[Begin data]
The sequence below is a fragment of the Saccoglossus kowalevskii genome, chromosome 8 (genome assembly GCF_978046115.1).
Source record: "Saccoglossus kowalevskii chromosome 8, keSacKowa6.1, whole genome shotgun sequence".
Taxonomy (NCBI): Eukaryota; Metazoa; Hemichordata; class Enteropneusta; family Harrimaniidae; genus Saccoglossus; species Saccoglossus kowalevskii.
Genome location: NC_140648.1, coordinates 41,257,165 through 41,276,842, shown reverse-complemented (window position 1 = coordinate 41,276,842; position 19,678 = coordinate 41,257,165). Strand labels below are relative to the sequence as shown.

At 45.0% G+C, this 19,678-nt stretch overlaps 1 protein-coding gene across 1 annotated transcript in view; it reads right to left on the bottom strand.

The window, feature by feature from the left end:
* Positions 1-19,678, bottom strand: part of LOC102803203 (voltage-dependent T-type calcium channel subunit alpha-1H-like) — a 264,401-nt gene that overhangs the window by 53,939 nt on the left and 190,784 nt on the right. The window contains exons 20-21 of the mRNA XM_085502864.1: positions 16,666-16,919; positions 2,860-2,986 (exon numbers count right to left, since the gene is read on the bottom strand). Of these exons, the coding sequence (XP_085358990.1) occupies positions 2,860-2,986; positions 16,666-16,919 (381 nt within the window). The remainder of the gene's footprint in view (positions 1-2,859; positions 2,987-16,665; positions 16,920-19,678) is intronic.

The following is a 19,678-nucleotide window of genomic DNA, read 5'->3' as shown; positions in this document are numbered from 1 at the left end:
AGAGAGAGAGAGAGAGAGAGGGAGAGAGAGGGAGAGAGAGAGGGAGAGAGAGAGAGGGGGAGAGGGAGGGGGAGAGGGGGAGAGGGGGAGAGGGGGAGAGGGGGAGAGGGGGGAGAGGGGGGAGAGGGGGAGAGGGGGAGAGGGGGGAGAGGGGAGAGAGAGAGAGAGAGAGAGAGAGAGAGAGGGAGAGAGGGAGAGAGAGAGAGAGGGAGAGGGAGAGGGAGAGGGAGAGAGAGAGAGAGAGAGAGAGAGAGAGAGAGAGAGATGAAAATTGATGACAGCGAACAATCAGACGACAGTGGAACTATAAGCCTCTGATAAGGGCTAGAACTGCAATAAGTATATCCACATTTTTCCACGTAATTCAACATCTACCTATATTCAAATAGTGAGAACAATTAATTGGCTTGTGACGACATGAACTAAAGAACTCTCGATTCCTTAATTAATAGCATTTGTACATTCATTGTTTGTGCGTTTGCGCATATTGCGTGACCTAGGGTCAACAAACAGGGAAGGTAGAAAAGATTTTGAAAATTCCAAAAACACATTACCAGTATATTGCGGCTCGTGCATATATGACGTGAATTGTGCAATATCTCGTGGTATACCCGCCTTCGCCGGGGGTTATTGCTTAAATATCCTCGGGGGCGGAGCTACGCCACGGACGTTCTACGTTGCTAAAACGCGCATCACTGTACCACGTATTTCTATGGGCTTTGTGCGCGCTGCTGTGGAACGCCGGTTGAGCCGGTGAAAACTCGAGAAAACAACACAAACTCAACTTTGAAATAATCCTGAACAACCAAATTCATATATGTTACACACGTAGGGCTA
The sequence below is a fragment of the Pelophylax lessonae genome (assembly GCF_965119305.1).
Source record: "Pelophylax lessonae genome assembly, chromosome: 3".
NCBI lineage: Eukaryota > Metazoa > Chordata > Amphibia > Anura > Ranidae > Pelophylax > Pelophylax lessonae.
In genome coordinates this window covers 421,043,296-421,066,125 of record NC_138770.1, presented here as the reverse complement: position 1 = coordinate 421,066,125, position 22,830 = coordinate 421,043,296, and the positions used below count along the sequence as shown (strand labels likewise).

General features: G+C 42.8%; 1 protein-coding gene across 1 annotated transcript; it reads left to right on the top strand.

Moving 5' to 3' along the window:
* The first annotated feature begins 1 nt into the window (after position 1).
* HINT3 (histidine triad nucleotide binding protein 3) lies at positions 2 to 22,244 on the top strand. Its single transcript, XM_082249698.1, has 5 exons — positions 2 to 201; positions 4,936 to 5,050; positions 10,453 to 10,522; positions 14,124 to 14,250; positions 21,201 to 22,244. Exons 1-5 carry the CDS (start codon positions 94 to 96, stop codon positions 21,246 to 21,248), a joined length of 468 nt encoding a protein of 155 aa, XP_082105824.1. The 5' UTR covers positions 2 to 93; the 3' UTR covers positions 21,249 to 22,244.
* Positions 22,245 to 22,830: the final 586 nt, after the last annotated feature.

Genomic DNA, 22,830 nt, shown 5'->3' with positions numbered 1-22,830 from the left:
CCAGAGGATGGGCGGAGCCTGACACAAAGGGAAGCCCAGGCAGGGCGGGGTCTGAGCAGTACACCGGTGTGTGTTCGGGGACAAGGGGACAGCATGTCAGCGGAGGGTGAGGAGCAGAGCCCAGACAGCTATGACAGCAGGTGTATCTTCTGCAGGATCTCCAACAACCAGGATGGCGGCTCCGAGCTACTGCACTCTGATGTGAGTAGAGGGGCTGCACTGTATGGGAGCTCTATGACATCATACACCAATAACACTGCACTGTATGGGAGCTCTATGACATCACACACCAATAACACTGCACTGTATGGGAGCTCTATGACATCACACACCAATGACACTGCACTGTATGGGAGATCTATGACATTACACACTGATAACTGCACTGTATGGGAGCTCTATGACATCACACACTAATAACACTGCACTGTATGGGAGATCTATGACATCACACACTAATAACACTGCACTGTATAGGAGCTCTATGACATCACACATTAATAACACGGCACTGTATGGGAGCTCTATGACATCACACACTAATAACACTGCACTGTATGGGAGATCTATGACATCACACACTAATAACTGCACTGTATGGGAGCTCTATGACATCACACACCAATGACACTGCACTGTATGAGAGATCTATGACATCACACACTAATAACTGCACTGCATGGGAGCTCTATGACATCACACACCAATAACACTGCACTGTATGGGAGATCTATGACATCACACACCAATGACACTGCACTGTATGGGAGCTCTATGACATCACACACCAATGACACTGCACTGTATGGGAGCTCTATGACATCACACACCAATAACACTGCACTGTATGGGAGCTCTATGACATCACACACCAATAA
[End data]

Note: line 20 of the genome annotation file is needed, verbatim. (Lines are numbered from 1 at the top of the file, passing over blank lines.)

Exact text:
CCAGAGGATGGGCGGAGCCTGACACAAAGGGAAGCCCAGGCAGGGCGGGGTCTGAGCAGTACACCGGTGTGTGTTCGGGGACAAGGGGACAGCATGTCAGCGGAGGGTGAGGAGCAGAGCCCAGACAGCTATGACAGCAGGTGTATCTTCTGCAGGATCTCCAACAACCAGGATGGCGGCTCCGAGCTACTGCACTCTGATGTGAGTAGAGGGGCTGCACTGTATGGGAGCTCTATGACATCATACACCAATAACACTGCACTGTATGGGAGCTCTATGACATCACACACCAATAACACTGCACTGTATGGGAGCTCTATGACATCACACACCAATGACACTGCACTGTATGGGAGATCTATGACATTACACACTGATAACTGCACTGTATGGGAGCTCTATGACATCACACACTAATAACACTGCACTGTATGGGAGATCTATGACATCACACACTAATAACACTGCACTGTATAGGAGCTCTATGACATCACACATTAATAACACGGCACTGTATGGGAGCTCTATGACATCACACACTAATAACACTGCACTGTATGGGAGATCTATGACATCACACACTAATAACTGCACTGTATGGGAGCTCTATGACATCACACACCAATGACACTGCACTGTATGAGAGATCTATGACATCACACACTAATAACTGCACTGCATGGGAGCTCTATGACATCACACACCAATAACACTGCACTGTATGGGAGATCTATGACATCACACACCAATGACACTGCACTGTATGGGAGCTCTATGACATCACACACCAATGACACTGCACTGTATGGGAGCTCTATGACATCACACACCAATAACACTGCACTGTATGGGAGCTCTATGACATCACACACCAATAA